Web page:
I want to do a fresh install of the latest LTS version of Linux Mint on a computer currently running Mint 18.3 Cinnamon, and I want to preserve the current profile, data and settings. Can I copy specific folders from the current system and use them to replace similar folders in version 20.x and expect it to work? If so, which folders must I copy? If not, what is the best way for me to proceed?
Dell Optiplex 9020 i5 Quad Core 64 bit
8GB RAM, 500 GB HDD
Preserving data is one thing but keeping the same settings could be troublesome and there is no guarantee that it will work. Why? Because some applications will have new versions, old profile and data may conflict. Not saying it cannot work but it might not be as smooth.
Why not update 18.3 to 19 and then to 20?
Alternatively, make a list of applications you are using, see if there is a way to save the settings of those applications and then copy them on external USB.
@snalmond …If the old PC is able to handle another drive, you could do a fresh install of Mint 20
on one drive and dual boot Mint 18. You could then copy all your data to your /home and install
the apps you have and see then if they work in Mint 20 as they work in Min 18. Just because
MInt 18 goes out of support doesn’t mean you still cannot use it.
Abhishek, thanks for your response.
<Why not update 18.3 to 19 and then to 20?>
When I decided to upgrade, I looked for some guidance and found the tutorial noted below.
How to Upgrade to Linux Mint 20 [Step by Step Tutorial]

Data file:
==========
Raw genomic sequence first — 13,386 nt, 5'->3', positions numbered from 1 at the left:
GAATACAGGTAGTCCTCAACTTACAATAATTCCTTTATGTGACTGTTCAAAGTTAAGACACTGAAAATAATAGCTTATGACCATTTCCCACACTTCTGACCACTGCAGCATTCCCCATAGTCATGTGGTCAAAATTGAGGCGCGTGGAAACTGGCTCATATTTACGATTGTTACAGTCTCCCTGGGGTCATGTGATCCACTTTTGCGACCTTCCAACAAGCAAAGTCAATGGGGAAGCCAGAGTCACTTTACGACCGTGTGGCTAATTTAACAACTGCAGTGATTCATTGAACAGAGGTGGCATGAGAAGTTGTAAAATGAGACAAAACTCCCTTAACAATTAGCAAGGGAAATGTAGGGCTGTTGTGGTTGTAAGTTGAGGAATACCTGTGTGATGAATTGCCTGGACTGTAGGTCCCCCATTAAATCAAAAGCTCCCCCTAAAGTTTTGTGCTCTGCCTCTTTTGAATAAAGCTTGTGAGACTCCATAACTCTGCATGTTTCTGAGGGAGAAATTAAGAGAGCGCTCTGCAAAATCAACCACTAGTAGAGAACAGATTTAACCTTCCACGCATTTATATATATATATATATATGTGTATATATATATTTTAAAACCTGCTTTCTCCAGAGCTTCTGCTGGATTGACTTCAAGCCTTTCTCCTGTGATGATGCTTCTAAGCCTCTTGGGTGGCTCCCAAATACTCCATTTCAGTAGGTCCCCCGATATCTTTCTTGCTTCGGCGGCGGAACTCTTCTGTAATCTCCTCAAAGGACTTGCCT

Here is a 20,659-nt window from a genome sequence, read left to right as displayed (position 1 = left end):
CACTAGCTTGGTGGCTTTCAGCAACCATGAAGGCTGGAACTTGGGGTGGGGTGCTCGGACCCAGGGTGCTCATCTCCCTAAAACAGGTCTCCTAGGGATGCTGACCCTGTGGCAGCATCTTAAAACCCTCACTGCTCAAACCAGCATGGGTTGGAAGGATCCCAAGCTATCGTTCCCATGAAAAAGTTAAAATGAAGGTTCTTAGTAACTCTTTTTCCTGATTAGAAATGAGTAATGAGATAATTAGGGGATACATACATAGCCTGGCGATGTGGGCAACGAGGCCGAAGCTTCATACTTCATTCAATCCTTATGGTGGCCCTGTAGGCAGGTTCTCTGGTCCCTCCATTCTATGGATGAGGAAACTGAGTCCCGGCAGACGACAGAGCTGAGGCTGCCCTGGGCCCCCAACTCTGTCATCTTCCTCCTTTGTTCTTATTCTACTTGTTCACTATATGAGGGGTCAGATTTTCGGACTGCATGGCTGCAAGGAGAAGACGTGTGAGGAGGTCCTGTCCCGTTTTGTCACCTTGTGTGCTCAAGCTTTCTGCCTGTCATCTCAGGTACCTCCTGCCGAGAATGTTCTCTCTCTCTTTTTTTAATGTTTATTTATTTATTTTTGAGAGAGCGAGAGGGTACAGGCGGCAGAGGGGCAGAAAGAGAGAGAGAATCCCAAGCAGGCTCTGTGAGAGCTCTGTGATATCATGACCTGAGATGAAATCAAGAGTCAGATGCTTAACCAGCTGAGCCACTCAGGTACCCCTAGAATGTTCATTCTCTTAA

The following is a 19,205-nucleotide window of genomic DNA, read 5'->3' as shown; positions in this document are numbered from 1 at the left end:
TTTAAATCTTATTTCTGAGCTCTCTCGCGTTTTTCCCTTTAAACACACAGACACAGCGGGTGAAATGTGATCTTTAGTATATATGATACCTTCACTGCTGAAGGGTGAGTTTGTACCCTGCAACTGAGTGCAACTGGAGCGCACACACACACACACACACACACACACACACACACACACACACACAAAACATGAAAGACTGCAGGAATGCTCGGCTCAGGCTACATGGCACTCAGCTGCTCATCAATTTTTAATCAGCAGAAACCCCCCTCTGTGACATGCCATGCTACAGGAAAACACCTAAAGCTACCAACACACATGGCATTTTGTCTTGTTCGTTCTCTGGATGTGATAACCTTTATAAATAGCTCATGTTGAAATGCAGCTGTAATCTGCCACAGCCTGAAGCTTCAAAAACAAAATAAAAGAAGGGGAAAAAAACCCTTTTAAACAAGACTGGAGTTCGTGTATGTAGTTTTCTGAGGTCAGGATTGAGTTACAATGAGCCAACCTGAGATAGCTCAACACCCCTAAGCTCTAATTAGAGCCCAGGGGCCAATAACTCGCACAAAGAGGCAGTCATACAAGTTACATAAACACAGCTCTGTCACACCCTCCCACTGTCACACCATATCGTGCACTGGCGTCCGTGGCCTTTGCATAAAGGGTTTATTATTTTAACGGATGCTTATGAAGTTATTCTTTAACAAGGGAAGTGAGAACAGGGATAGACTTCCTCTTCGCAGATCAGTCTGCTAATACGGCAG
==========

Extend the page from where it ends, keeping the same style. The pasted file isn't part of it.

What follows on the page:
Last updated October 29, 2020 By Abhishek Prakash
I saw in that tutorial the statement below and, in view of that, presumed it would be better for me to do a fresh install of 20.x.
“If you are using Linux Mint 18, I advise you go for a fresh installation rather than upgrading to several Mint versions.”
That’s why I initially chose to do a fresh install if profile, data and settings could be preserved. Since it’s more likely that they can be preserved by updating stepwise from 18.3 to 20.x, I will proceed by that route.
Thanks again for your response.
Thanks for your response and recommendation.
Well, I upgraded to 19.x and all appeared to go well, but, after the upgrade, the system would not boot. After that, I decided to do a fresh install of 19.x. Same result. after installation was completed. It would not boot. Frustrated, I reinstalled Mint 18.3 and it is working normally.
I remember having read somewhere that there is a problem with the installation or, perhaps, updating of version 19.x that results in failure to boot. and a comment that one of the update items is the source of the problem, and that update had been made a level 5 to prevent or discourage most users from installing it. I guess, for now, I will continue using Mint 18.3 on that 32 bit machine.
Zorin and Debian still have 32bit support and I think MX Linux also. If you like independent then
Mageia has 32bit support. If you want to take a week installing, then try Gentoo!!!
Thanks, 4dandl4. Those are worth keeping in mind… except for Gentoo, of course.
Thought you might like that!!!